As she finished the curl of the final E, she noticed a movement in the corner of her eye... She looked up. A snake! A black rat snake, to be exact. She'd seen quite a few in her time, mostly out on the trail with Amigo... mostly after Amigo had jumped 3ft into the air and sprinted in the opposite direction, whether she was still in the saddle or not. Amigo's eyes pricked forward, lowering his head as he watched... This was probably a good training moment! She scratched at Amigo's neck as they watched it. These guys were cool... Their babies were often prey for other, bigger snakes, and American Minks like to snack on the adults once their fully grown. Their tails even vibrate when they feel threaten--

As James yelped, she lunged forward, holding her hands out as if to disarm him. These guys were constrictors, it would only be a problem if they got wrapped around his neck. She watched as the snake was flung from his boot, writhing and seizing before finally laying to rest in the dry dirt... She looked to James with a frown, the inner corners of her eyebrows arched upwards. Poor snake.

She looked between the crowd as they shared their two cents... Well if that ain’t just a fuckin’ omen... You all need me, more direly than I even anticipated... She sighed. What did they expect? If you kick a snake hard enough, it's gonna die, that's how most animals work... and the shape it ended up in, well... that was purely a poorly timed nuance of animal behaviour.
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Nukchinto Taloa & Wakeli LuaokaApril 28th 1848, Independence, Missouri
Two hours until departure… if Taloa wasn’t nervous to begin with, he was now. The great distance they’d have to travel, again, made the idea of leaving feel so… final. It was not just that the journey was long, arduous, and expensive, and therefore not one to be repeated lightly. He and his sister had made more than their fair share of long travels. They could do it again and again if needed, until they were old and frail. But no, it wasn’t the physical change in location that felt daunting. It was the mental and spiritual change that came with leaving a place behind, with intent to never return.

When he first proposed this to Lua, she asked him several times: ’Are you sure? They’d discussed it at length, planned everything out, saved up all that they needed, brought all that they required. Lua had stopped asking him this weeks ago, until now.

“Are you sure we’re ready?” Lua asked, leaning against Taloa’s shoulder as she lowered her voice. “I’m nervous. Two hours is forever and not long enough.”

Taloa shifted to wrap his arm around his sister’s shoulders and give her a hug while he mulled over her question. Lua could be the strongest, most stubborn girl he’d ever known, but that didn’t make her immune to worry. And if she worried, so did he… but it was his job to protect her, and to make her see that things would be okay.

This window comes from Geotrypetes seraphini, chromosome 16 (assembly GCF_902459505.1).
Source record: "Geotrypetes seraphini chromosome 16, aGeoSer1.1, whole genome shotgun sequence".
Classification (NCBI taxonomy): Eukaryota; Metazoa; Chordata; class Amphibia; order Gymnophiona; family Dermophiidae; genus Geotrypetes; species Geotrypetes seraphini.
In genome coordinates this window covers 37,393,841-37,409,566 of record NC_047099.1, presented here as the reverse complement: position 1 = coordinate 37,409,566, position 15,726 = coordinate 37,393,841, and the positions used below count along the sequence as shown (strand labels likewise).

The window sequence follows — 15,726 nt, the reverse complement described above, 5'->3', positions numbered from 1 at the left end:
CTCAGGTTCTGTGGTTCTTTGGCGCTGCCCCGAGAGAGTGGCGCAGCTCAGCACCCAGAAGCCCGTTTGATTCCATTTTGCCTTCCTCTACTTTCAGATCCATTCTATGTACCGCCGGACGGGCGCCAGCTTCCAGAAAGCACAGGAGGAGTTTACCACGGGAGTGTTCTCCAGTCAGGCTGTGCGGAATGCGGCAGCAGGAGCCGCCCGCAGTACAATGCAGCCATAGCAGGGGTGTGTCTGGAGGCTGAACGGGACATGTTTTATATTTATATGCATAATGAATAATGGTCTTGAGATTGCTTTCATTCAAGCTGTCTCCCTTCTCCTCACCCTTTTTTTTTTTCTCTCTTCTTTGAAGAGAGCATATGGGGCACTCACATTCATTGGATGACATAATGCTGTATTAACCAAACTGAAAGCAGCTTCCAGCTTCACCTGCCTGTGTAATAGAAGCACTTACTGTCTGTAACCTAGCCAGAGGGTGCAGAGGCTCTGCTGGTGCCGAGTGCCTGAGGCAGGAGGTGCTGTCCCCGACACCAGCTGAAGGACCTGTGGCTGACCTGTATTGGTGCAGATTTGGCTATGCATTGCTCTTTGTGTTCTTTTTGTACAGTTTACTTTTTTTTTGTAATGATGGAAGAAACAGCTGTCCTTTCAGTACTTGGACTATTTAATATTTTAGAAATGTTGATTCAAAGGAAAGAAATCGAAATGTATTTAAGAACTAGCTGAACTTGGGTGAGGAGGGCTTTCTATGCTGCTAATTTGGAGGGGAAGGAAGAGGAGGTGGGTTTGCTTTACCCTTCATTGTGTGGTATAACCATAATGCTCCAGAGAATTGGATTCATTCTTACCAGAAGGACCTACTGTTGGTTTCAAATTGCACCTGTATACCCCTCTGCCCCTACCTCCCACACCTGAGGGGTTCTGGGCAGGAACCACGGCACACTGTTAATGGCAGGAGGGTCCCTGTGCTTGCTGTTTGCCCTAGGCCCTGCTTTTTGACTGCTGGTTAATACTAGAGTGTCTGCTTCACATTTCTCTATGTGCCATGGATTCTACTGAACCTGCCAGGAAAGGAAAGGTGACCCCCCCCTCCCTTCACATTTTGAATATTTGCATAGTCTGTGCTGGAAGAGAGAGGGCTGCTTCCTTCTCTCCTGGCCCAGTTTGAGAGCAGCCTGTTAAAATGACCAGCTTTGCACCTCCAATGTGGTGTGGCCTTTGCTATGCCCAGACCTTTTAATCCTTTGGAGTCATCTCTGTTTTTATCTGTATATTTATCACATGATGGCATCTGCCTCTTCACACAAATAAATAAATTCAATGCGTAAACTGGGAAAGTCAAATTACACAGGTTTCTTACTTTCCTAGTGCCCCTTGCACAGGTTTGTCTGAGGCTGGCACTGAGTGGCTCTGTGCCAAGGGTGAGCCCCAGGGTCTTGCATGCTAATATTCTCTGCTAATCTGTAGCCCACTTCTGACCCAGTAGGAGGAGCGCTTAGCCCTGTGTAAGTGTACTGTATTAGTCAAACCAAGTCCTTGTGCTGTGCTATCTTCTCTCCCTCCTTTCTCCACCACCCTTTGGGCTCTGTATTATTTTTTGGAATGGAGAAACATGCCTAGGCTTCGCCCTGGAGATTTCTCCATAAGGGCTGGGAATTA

“We’ve planned exactly what we needed to bring. We triple-checked what we packed. We ended up saving more money than we needed and have a bit left over for emergencies. We have extras of all the important things. We found a wagon party that looks decent.” Okay, maybe decent was a stretch but it wasn’t a band of roving bandits, nor was it a bunch of old aristocrats with not a thought in their head. Besides, they’d already signed their contracts earlier. They were in it for the long haul.

“I’m ready. We’ll be fine, it-” Taloa stopped himself as he saw the black snake hit the ground, shudder, and curl up in its death. He sat frozen for a moment next to Lua, who had her hand clamped over her mouth in shock.

“Sinti Lapitta?” Lua whispered to Taloa behind her hand, subtly motioning at James with a nod of her head. “But him? Sinti Lapitta visits wise young men and Mr. Miller just kicked him! Who was he supposed to be visiting? And why?”

Oh, that wasn’t a good sign. Even the rough-and-vile Boone, who had been looking sideways at his sister in ways he didn’t like, seemed to realize that. Taloa was already climbing down off his cart. Spotting a long, sturdy thin branch that had fallen to the grass nearby, Taloa picked that up and carried it with him.

“Give it some room.” Taloa stated in a quiet but firm voice as he approached the snake. Not give Mr. Miller room though - give the snake room. He gently started to slide a branch under the snake’s curled body, intending to lift it up. It looked dead, but he was keeping his distance just in case the thing was merely stunned, and came to its senses. Rat snakes’ bites weren’t dangerous to humans, but that didn’t mean he was looking to risk one anyways.

“Any problems with disposing of the snake?” Taloa looked up at those gathered, the snake draped over the branch but not yet raised off the ground. He didn’t expect any arguments, but he didn’t know these people well enough to make that assumption.